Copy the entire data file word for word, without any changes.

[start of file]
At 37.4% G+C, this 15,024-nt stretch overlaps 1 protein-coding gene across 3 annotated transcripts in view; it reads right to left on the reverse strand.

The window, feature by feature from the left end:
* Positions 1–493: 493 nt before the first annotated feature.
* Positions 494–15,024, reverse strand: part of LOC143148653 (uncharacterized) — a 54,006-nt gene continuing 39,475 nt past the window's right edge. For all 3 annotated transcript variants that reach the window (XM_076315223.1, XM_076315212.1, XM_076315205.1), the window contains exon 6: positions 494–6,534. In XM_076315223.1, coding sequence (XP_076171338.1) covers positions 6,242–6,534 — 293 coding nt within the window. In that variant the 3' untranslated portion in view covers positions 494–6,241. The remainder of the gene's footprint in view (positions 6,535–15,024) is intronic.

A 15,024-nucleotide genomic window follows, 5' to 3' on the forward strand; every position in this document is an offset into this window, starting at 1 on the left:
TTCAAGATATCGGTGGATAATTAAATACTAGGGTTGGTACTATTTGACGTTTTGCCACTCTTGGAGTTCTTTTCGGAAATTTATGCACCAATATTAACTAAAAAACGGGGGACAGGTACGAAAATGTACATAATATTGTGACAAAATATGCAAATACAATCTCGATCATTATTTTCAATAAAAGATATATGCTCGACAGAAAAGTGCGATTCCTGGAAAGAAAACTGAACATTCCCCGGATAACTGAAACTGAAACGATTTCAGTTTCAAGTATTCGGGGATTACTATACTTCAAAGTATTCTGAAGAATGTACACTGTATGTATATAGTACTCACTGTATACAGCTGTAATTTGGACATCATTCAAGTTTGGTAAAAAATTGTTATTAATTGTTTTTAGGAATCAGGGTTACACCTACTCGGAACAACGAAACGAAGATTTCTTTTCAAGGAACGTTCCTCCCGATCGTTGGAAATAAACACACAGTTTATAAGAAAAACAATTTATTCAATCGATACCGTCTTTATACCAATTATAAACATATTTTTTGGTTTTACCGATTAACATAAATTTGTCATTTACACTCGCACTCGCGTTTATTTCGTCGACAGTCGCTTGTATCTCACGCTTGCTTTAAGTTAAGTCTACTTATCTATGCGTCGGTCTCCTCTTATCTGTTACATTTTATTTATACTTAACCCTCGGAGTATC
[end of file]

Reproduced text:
At 37.4% G+C, this 15,024-nt stretch overlaps 1 protein-coding gene across 3 annotated transcripts in view; it reads right to left on the reverse strand.

The window, feature by feature from the left end:
* Positions 1–493: 493 nt before the first annotated feature.
* Positions 494–15,024, reverse strand: part of LOC143148653 (uncharacterized) — a 54,006-nt gene continuing 39,475 nt past the window's right edge. For all 3 annotated transcript variants that reach the window (XM_076315223.1, XM_076315212.1, XM_076315205.1), the window contains exon 6: positions 494–6,534. In XM_076315223.1, coding sequence (XP_076171338.1) covers positions 6,242–6,534 — 293 coding nt within the window. In that variant the 3' untranslated portion in view covers positions 494–6,241. The remainder of the gene's footprint in view (positions 6,535–15,024) is intronic.

A 15,024-nucleotide genomic window follows, 5' to 3' on the forward strand; every position in this document is an offset into this window, starting at 1 on the left:
TTCAAGATATCGGTGGATAATTAAATACTAGGGTTGGTACTATTTGACGTTTTGCCACTCTTGGAGTTCTTTTCGGAAATTTATGCACCAATATTAACTAAAAAACGGGGGACAGGTACGAAAATGTACATAATATTGTGACAAAATATGCAAATACAATCTCGATCATTATTTTCAATAAAAGATATATGCTCGACAGAAAAGTGCGATTCCTGGAAAGAAAACTGAACATTCCCCGGATAACTGAAACTGAAACGATTTCAGTTTCAAGTATTCGGGGATTACTATACTTCAAAGTATTCTGAAGAATGTACACTGTATGTATATAGTACTCACTGTATACAGCTGTAATTTGGACATCATTCAAGTTTGGTAAAAAATTGTTATTAATTGTTTTTAGGAATCAGGGTTACACCTACTCGGAACAACGAAACGAAGATTTCTTTTCAAGGAACGTTCCTCCCGATCGTTGGAAATAAACACACAGTTTATAAGAAAAACAATTTATTCAATCGATACCGTCTTTATACCAATTATAAACATATTTTTTGGTTTTACCGATTAACATAAATTTGTCATTTACACTCGCACTCGCGTTTATTTCGTCGACAGTCGCTTGTATCTCACGCTTGCTTTAAGTTAAGTCTACTTATCTATGCGTCGGTCTCCTCTTATCTGTTACATTTTATTTATACTTAACCCTCGGAGTATC